Real gross domestic expenditure (GDE) switched from an expansion of 2.1% in the third quarter of 2018 to a contraction of 7.0% in the fourth quarter, largely due to a significant decline in real inventory holdings, particularly in the mining and manufacturing sectors. In addition, real gross fixed capital formation contracted further in the fourth quarter of 2018. This was partly offset by faster growth in the real final consumption expenditure by households and, to a much lesser extent, by general government. Real net exports also contributed significantly to real GDP growth in the fourth quarter of 2018.
The faster growth in real consumption expenditure by households in the fourth quarter of 2018 resulted from rebounds in spending on durable goods and services, while growth in non-durable goods spending accelerated somewhat. Growth in spending on semi-durable goods slowed marginally but remained fairly robust. Household consumption expenditure was supported by faster growth in household debt in the fourth quarter of 2018, with mortgage advances and general loans contributing the most. However, households’ net wealth declined in the fourth quarter of 2018, mainly due to the effect of lower share prices on equity holdings and the increase in household debt.
Real gross fixed capital formation contracted for a fourth successive quarter in the final quarter of 2018 as private business enterprises, public corporations and general government all reduced capital outlays. The contraction in gross fixed capital formation for 2018 as a whole resulted from a marked decline in fixed investment by public corporations and, to a lesser extent, by general government. This reflected funding and governance challenges at public corporations and delays in the commencement and completion of large government infrastructure projects. By contrast, fixed investment by private business enterprises increased further in 2018, albeit at a slower pace than in 2017.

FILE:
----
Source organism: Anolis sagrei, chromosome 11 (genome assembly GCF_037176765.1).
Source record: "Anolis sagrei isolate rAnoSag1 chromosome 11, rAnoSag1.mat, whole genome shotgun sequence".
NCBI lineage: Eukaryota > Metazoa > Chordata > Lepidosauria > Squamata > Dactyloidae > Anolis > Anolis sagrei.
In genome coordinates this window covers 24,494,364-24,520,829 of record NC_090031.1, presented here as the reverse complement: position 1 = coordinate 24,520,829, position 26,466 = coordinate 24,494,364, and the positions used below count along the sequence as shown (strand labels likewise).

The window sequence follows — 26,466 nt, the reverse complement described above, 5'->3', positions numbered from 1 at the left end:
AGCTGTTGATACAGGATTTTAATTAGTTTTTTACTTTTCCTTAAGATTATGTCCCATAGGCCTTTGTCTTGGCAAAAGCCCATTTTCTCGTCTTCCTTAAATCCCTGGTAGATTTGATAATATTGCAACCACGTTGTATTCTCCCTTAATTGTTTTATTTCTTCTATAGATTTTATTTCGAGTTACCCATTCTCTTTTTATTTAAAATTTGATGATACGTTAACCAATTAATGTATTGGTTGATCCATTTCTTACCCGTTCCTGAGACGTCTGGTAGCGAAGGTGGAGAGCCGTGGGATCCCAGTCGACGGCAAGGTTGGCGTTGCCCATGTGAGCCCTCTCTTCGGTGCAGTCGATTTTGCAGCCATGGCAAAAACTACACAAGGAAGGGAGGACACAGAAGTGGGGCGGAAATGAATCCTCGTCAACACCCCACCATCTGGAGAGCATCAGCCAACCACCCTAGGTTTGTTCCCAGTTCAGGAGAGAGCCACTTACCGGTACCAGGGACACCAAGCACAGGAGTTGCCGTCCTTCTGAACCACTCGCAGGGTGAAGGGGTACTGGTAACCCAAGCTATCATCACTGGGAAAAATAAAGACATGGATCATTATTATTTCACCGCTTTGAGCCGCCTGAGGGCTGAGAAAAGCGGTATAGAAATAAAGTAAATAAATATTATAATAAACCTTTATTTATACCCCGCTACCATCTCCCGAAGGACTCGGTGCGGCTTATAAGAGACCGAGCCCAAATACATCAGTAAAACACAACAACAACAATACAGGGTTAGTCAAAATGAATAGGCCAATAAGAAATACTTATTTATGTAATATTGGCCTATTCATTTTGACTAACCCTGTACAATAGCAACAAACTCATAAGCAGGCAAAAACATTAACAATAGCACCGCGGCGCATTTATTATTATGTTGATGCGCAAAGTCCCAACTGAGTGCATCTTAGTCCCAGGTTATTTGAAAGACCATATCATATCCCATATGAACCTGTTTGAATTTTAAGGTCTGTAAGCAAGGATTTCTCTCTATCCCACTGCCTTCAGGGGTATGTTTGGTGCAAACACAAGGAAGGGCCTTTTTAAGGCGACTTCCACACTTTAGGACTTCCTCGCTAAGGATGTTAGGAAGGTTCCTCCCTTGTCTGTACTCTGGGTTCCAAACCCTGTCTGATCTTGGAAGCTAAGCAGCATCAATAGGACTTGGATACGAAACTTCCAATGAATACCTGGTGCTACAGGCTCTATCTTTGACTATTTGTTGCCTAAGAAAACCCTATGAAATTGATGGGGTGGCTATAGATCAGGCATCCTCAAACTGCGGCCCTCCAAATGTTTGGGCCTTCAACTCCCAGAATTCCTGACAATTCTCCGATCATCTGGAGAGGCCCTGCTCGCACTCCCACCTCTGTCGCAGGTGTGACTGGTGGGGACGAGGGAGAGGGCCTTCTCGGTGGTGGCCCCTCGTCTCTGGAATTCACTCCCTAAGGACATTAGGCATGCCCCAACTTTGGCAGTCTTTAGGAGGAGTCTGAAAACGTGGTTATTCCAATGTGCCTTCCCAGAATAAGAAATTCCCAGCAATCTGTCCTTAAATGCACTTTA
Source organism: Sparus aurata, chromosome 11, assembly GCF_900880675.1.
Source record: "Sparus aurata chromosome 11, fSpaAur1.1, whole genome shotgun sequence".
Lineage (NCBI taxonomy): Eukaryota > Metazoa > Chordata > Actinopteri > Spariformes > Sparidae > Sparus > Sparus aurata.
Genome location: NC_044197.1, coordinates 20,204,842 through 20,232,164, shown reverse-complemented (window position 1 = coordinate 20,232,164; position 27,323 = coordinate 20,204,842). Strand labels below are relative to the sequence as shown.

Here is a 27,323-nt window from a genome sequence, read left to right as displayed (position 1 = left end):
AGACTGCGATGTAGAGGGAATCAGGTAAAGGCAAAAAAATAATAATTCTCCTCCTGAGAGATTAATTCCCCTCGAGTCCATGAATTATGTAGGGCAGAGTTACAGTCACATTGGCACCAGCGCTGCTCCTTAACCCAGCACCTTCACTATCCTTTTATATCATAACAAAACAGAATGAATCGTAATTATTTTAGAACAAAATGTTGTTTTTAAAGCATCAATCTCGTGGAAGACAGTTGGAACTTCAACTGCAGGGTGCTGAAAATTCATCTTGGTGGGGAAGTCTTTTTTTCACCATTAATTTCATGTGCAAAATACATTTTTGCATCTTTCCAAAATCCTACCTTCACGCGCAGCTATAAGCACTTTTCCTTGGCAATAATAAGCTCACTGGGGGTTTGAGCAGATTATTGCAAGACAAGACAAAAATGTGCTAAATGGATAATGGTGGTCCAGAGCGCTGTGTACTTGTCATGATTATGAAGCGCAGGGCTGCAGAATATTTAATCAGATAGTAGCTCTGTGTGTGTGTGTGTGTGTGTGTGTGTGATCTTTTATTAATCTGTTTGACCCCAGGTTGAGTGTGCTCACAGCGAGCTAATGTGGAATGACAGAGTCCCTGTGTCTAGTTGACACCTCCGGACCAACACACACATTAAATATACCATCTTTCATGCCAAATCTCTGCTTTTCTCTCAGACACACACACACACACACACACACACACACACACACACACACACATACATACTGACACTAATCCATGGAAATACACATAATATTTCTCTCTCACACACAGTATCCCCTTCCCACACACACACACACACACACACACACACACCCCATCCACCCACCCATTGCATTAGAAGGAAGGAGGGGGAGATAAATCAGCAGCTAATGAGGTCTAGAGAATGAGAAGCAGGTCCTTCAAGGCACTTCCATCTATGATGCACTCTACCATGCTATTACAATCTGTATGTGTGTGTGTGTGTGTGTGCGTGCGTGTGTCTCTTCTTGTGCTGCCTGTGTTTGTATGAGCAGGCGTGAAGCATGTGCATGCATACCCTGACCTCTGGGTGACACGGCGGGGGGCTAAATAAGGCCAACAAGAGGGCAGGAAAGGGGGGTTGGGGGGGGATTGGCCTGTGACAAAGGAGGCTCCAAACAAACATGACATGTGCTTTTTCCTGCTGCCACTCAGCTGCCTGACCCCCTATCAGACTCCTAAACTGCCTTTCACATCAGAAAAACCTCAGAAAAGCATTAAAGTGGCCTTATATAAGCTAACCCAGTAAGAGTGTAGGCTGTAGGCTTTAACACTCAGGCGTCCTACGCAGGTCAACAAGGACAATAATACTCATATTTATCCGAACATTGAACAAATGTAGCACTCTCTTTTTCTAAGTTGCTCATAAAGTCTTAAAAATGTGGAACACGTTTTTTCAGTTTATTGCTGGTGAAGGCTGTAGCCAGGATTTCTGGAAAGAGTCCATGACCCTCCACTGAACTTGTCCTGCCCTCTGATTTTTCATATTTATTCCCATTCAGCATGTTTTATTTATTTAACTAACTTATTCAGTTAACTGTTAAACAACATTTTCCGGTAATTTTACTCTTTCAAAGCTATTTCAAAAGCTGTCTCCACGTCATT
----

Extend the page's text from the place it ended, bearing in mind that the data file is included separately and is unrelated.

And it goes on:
Employment growth remained fairly lacklustre, with more informal sector jobs than formal sector jobs created in the year to the fourth quarter of 2018. In addition, the number of unemployed South Africans increased notably over this period, with the seasonally adjusted unemployment rate rising to a record high of 27.7% in the fourth quarter of 2018.
Nominal wage growth per worker in the formal non-agricultural sector of the economy accelerated in the third quarter of 2018 as public sector wage growth picked up notably following the implementation of the annual public sector wage increase, which included backpay.By contrast, growth in private sector remuneration per worker slowed further in the third quarter. The average wage settlement rate in collective bargaining agreements also moderated from 2017 to 2018. The acceleration in nominal wage growth resulted in an acceleration in formal non-agricultural nominal unit labour cost growth, to 4.8% in the third quarter of 2018.